The real-life events behind the book occurred in the early hours of Monday morning, 16 August 1944. Carr and Kammerer were walking beside the Hudson in Riverside Park on New York's Upper West Side. Lucien Carr was 19, slight, blond and good-looking. Kammerer was 33, 6ft tall, athletic, muscular. They'd met in St Louis in 1936, when Carr was 11, and later at George Washington University, when Carr joined nature hikes conducted by Kammerer, the PE instructor. Kammerer was gay and had for years been sexually obsessed with Carr.
Both men were drunk. They quarrelled and rolled on the grass. Kammerer made what the papers called "an indecent proposal", presumably backing it up with action. Carr responded with fury. He stabbed Kammerer twice in the chest with a little Boy Scout knife. Then he put some rocks in the bleeding man's pockets and rolled him into the Hudson.
In disarray, he went to Burroughs, who recommended that he tell his family and consult a lawyer. Instead, he went to see Kerouac, who hung out with him all next day, took him to an art gallery and the new Korda movie The Four Feathers, and watched him dispose of the knife down a sewer and get rid of the dead man's spectacles in the park.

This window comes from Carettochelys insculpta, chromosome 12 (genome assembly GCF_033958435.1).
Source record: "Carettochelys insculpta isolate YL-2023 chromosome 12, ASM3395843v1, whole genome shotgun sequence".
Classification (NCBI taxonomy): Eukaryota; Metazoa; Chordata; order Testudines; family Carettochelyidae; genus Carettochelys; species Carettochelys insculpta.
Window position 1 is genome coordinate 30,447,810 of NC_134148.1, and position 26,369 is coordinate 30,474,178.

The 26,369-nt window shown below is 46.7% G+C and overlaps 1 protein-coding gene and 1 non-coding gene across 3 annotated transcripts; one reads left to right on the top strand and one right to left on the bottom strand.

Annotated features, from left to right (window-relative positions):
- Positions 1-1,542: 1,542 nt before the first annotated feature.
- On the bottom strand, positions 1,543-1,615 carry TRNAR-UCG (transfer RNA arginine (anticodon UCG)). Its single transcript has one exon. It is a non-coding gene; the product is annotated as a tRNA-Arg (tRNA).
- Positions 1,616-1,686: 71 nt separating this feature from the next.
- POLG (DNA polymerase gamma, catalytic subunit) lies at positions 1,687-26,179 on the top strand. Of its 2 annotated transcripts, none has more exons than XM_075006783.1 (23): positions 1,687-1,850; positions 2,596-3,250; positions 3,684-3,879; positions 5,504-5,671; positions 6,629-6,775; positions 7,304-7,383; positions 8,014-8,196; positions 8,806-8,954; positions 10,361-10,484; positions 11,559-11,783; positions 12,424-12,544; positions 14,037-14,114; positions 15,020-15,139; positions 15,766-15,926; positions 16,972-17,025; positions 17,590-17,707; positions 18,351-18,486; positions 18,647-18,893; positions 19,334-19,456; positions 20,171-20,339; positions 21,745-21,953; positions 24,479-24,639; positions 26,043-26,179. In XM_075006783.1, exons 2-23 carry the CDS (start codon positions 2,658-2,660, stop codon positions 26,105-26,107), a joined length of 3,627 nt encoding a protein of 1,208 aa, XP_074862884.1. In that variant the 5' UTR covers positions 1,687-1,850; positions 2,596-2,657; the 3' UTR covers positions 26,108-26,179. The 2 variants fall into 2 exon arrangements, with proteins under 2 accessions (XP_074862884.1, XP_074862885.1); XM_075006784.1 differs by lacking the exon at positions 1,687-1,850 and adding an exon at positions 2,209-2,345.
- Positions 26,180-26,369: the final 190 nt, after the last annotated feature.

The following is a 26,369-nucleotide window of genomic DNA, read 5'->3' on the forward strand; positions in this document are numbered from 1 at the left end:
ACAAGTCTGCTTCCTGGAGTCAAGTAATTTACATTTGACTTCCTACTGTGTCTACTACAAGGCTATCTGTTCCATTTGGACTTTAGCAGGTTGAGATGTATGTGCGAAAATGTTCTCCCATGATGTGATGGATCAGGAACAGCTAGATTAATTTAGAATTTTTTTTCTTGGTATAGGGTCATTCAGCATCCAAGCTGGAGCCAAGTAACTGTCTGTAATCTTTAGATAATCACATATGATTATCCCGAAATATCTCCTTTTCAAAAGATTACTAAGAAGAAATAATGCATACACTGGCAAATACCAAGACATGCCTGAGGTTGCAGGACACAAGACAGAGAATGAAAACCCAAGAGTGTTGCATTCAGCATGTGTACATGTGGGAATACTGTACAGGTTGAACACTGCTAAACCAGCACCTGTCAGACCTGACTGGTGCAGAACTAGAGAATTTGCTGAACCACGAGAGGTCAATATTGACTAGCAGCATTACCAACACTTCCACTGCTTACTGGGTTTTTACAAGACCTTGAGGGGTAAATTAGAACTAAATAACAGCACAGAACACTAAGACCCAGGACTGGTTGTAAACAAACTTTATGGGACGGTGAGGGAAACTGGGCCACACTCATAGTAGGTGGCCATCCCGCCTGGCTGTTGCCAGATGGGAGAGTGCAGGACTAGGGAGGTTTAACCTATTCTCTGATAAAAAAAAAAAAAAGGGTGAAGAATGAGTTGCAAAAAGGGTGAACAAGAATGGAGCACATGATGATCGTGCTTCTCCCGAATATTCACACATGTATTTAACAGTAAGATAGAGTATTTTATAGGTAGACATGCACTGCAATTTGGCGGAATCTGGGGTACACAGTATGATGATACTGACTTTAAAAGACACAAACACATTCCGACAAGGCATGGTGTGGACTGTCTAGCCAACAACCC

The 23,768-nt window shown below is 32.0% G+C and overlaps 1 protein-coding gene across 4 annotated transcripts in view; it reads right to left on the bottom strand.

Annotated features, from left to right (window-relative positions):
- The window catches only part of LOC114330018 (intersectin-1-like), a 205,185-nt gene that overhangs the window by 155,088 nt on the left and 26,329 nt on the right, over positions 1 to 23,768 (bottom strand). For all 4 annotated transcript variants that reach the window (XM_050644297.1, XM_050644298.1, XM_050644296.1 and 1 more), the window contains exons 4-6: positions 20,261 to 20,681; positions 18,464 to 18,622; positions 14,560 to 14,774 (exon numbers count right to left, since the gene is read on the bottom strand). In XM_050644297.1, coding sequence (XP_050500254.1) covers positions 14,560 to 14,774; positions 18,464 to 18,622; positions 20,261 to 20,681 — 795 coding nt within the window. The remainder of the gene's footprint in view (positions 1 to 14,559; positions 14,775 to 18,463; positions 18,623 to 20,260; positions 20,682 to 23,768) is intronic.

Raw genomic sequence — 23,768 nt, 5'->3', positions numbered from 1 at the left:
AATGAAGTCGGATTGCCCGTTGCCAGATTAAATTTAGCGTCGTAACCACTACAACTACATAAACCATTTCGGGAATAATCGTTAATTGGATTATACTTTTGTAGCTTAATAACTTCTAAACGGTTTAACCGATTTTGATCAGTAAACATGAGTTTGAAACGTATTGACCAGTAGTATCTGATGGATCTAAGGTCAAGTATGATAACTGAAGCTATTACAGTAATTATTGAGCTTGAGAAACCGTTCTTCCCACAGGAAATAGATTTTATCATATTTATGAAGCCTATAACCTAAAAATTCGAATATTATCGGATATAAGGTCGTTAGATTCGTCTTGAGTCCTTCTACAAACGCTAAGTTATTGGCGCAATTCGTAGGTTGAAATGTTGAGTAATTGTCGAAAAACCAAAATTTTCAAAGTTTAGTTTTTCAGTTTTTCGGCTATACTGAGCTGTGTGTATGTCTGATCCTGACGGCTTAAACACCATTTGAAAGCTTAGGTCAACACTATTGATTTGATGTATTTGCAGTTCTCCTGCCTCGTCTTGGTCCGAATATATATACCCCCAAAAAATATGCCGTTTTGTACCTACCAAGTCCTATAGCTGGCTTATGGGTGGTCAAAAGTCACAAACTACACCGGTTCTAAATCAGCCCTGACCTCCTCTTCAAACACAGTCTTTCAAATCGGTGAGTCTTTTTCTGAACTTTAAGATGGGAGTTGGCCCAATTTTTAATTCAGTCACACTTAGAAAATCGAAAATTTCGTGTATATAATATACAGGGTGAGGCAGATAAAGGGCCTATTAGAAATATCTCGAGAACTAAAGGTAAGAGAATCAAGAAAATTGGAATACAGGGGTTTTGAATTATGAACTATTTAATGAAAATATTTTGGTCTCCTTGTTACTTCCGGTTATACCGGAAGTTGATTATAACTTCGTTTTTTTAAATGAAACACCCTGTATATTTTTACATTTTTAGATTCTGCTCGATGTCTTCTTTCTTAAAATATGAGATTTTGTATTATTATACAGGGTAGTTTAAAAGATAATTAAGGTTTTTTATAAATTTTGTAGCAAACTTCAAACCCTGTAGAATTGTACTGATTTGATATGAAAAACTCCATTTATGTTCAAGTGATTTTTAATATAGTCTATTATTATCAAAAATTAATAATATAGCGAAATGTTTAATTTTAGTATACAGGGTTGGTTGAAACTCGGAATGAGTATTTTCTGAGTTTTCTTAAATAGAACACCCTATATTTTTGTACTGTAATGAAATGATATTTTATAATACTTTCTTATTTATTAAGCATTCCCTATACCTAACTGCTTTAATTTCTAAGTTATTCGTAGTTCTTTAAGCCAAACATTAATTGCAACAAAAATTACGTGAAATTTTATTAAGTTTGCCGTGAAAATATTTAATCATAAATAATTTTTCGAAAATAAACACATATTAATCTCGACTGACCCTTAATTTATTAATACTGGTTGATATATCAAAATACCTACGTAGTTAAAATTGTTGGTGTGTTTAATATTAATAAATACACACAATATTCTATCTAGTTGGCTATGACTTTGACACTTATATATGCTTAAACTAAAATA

Unable to stand the guilt, Carr went to the police and confessed. Coastguards found Kammerer's body in the river, and Carr was accused of second-degree murder. Kerouac was arrested as a material witness and narrowly missed being charged as an accessory. In an odd twist, when Kerouac's father Leo refused to pay $100 for his son's bail, Kerouac and Edie got married in jail so that her family would pay his bail.
The trial took place on 15 September 1944, and Lucien Carr was sentenced to a maximum of 10 years in jail. No sooner was the sentence announced than several New York scribes began writing their versions of the killing. Ginsberg wrote a draft of The Bloodsong, which recreated Kammerer's last hours, but was discouraged by the assistant dean of Columbia, who decided the university could live without more notoriety. The poet John Hollander wrote about it for the Columbia Spectator. Among others intrigued by the crime-of-passion gay homicide were James Baldwin, and a young copy-boy at the The New Yorker called Truman Capote.